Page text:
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versão On-line ISSN 2224-0039
versão impressa ISSN 1684-4904

Lexikos vol.33  Stellenbosch  2023 



Phonological Inclusion, and Exclusion, Regarding South African English in the Online OED


Fonologiese insluiting, en weglating, rakende Suid-Afrikaanse Engels in die aanlyn OED



Alex Baratta

Manchester Institute of Education, University of Manchester, Manchester, UK (




This article approaches the subject of inclusivity and diversity from a phonological perspective, as applied to the online Oxford English Dictionary (OED). Specifically, the pronunciation guide within the OED entry for South African English (SAE) is investigated. On the one hand, that the OED provides a list of World Englishes is a step forward in terms of diversity, avoiding the linguistic hegemony of British and American English, for example. On the other hand, the pronunciation guide for SAE relies on a rather singular variety - that reflective of white South Africans. Moreover, the OED pronunciation guides for all varieties of English reflect "educated urban speakers of standard English". Therefore, the pronunciation guide is exclusive regarding race and class, and thus additional varieties of SAE are not represented. As such, while the OED, as a trusted source, has made efforts to address linguistic diversity, more work needs to be done in this area.

Keywords: pronunciation, accent, white south african english, great trichotomy, exclusivity, language attitudes


In hierdie artikel word inklusiwiteit en diversiteit, soos toegepas op die Oxford English Dictionary (OED), vanuit 'n fonologiese perspektief benader. Die uitspraakgids binne die OED-inskrywing vir Suid-Afrikaanse Engels (SAE) word spesifiek ondersoek. Aan die een kant is die insluiting van 'n lys van Wêreldengels deur die OED, in terme van diversiteit, 'n stap vorentoe om sodoende, byvoorbeeld, die linguistiese hegemonie van Britse en Amerikaanse Engels te vermy. Aan die ander kant steun die uitspraakgids vir SAE op 'n enkele variëteit - wat 'n weerspieëling van wit Suid-Afrikaners is. Boonop reflekteer die OED-uitspraakgids vir alle variëteite "opgevoede stedelike sprekers van standaardengels". Hierop gebaseer, is die uitspraakgids eksklu-sief rakende ras en klas, en dus word addisionele variëteite van SAE nie verteenwoordig nie. Alhoewel die OED, as 'n vertroude bron, pogings aangewend het om linguistiese diversiteit aan te spreek, sal meer werk op hierdie gebied verrig moet word.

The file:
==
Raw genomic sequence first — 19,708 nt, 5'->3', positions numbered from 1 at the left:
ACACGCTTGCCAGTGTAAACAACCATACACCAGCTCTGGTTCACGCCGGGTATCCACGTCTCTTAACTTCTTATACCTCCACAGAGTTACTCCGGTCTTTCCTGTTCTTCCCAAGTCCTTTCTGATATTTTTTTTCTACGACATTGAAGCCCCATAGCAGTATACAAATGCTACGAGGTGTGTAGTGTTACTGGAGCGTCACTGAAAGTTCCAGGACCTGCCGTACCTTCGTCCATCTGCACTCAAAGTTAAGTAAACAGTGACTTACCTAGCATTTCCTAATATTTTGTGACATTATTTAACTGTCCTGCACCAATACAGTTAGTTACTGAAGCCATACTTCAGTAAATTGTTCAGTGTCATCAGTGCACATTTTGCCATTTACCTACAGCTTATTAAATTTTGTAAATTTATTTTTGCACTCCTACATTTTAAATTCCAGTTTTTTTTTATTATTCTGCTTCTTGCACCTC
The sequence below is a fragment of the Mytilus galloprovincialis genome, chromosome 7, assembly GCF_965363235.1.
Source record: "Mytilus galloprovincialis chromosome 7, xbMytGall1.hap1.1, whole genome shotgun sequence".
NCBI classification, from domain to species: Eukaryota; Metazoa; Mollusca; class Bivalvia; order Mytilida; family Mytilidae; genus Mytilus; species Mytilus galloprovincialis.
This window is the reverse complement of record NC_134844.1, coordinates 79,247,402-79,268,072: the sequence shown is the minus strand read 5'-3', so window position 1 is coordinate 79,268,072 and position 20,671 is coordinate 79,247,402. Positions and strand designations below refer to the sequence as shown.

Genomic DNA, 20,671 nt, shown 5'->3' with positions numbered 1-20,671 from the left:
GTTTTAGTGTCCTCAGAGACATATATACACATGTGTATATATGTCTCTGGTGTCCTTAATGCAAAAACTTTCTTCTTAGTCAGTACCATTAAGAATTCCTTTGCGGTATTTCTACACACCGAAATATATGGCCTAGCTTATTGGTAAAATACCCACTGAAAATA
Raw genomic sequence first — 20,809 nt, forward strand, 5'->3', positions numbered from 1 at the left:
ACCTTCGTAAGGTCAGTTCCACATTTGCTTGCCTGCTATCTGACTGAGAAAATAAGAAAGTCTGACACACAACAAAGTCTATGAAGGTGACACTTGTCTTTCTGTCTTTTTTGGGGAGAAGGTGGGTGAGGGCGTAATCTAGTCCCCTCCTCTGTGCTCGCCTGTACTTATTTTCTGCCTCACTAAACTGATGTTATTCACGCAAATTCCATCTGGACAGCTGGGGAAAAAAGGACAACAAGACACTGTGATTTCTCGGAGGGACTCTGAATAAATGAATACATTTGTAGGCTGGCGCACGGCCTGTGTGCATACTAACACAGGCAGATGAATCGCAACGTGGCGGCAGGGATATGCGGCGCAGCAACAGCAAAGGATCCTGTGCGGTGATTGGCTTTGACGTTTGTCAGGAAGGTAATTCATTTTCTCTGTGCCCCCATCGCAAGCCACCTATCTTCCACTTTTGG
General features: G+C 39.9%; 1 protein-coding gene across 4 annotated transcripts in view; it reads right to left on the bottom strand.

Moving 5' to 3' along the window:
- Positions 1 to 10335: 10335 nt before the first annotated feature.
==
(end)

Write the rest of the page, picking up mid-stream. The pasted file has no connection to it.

Sleutelwoorde: uitspraak, klem, wit suid-afrikaanse engels, groot driedeling, eksklusiwiteit, taalhoudings




British and American English have long since had a hold on the English language, notably in educational contexts such as EFL teaching (Baratta 2019). Beyond the implications this has for vocabulary teaching, there is also the issue of pronunciation to consider. Largely, this has focused on Received Pronunciation (RP) and General American as linguistic 'stand-ins' for British English and American English respectively (Kaur 2014; Carrie 2016; Wong 2018). While there is evidence of more regional British accents being appreciated for their 'difference' by EFL students (Baratta and Halenko 2022), if we look to dictionary entries then it is often the case that RP and GA are still the de facto guides for pronunciation. This is no exception within the online OED. While this suggests a certain exclusivity regarding pronunciation models for these two varieties of English, we might consider a more inclusive approach to language from an even broader perspective. This perspective in question pertains to the vast diversity of Englishes spoken around the world, those that go beyond the inner circle of native speakers (Kachru 1982) and involve speakers of English from countries such as India, Singapore and Ghana, as but three examples. Millions of people around the world have made the English language their own as part of World Englishes, varieties which are "unfairly judged based on exonormative norms set by more prestigious varieties such as British and American English" (Salazar 2023: 38). The features of World Englishes reflect differences - and not deficit - from the native speaker varieties in terms of grammar, lexis and pronunciation, and it is this latter category that is the focus of this article. While the central purpose of dictionaries is undoubtedly to present the vocabulary of a given language variety, there is perhaps a somewhat overlooked function - the role of dictionaries in providing pronunciation guides for their lexical entries. The OED has indeed taken steps to reflect the diversity of English, with its online dictionary providing entries for a variety of native (e.g., Canadian English) and non-native Englishes (e.g., Kenyan English), to include stigmatised native speaker varieties such as African American English (commonly known as Ebonics). Thus, the OED, in acknowledging the linguistic reality which involves all kinds of Englishes, is making positive linguistic strides, but there is perhaps additional room to incorporate further varieties within varieties. This article now focuses on this spirit of linguistic equality, and by extension cultural equality, by turning to the entry on SAE within the World Englishes project, which itself comprises a prominent section of the online OED.